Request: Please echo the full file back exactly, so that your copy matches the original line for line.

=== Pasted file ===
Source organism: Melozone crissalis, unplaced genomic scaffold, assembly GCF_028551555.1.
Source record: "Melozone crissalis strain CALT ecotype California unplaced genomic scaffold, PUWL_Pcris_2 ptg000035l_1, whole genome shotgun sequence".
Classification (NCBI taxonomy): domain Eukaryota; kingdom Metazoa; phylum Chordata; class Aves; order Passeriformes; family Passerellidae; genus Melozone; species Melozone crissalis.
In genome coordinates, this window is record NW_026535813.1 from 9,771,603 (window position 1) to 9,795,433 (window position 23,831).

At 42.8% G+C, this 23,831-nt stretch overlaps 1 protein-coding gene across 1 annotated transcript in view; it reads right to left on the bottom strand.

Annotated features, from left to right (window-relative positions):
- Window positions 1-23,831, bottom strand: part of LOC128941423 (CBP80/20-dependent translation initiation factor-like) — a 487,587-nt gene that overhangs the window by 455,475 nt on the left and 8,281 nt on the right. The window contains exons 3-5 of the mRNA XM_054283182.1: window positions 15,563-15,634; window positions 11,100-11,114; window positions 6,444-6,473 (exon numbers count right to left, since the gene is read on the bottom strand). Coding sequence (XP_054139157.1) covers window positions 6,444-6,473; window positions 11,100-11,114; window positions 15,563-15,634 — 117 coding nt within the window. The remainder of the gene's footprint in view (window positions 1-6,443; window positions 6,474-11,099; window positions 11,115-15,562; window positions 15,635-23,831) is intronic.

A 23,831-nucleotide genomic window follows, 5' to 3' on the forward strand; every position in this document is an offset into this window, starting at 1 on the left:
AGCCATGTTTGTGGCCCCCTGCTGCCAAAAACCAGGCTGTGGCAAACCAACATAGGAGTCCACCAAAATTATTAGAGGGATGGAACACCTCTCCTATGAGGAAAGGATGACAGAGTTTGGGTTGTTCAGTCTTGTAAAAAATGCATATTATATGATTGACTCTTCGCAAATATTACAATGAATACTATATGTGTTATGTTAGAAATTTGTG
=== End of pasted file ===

Source organism: Melozone crissalis, unplaced genomic scaffold, assembly GCF_028551555.1.
Source record: "Melozone crissalis strain CALT ecotype California unplaced genomic scaffold, PUWL_Pcris_2 ptg000035l_1, whole genome shotgun sequence".
Classification (NCBI taxonomy): domain Eukaryota; kingdom Metazoa; phylum Chordata; class Aves; order Passeriformes; family Passerellidae; genus Melozone; species Melozone crissalis.
In genome coordinates, this window is record NW_026535813.1 from 9,771,603 (window position 1) to 9,795,433 (window position 23,831).

At 42.8% G+C, this 23,831-nt stretch overlaps 1 protein-coding gene across 1 annotated transcript in view; it reads right to left on the bottom strand.

Annotated features, from left to right (window-relative positions):
- Window positions 1-23,831, bottom strand: part of LOC128941423 (CBP80/20-dependent translation initiation factor-like) — a 487,587-nt gene that overhangs the window by 455,475 nt on the left and 8,281 nt on the right. The window contains exons 3-5 of the mRNA XM_054283182.1: window positions 15,563-15,634; window positions 11,100-11,114; window positions 6,444-6,473 (exon numbers count right to left, since the gene is read on the bottom strand). Coding sequence (XP_054139157.1) covers window positions 6,444-6,473; window positions 11,100-11,114; window positions 15,563-15,634 — 117 coding nt within the window. The remainder of the gene's footprint in view (window positions 1-6,443; window positions 6,474-11,099; window positions 11,115-15,562; window positions 15,635-23,831) is intronic.

A 23,831-nucleotide genomic window follows, 5' to 3' on the forward strand; every position in this document is an offset into this window, starting at 1 on the left:
AGCCATGTTTGTGGCCCCCTGCTGCCAAAAACCAGGCTGTGGCAAACCAACATAGGAGTCCACCAAAATTATTAGAGGGATGGAACACCTCTCCTATGAGGAAAGGATGACAGAGTTTGGGTTGTTCAGTCTTGTAAAAAATGCATATTATATGATTGACTCTTCGCAAATATTACAATGAATACTATATGTGTTATGTTAGAAATTTGTG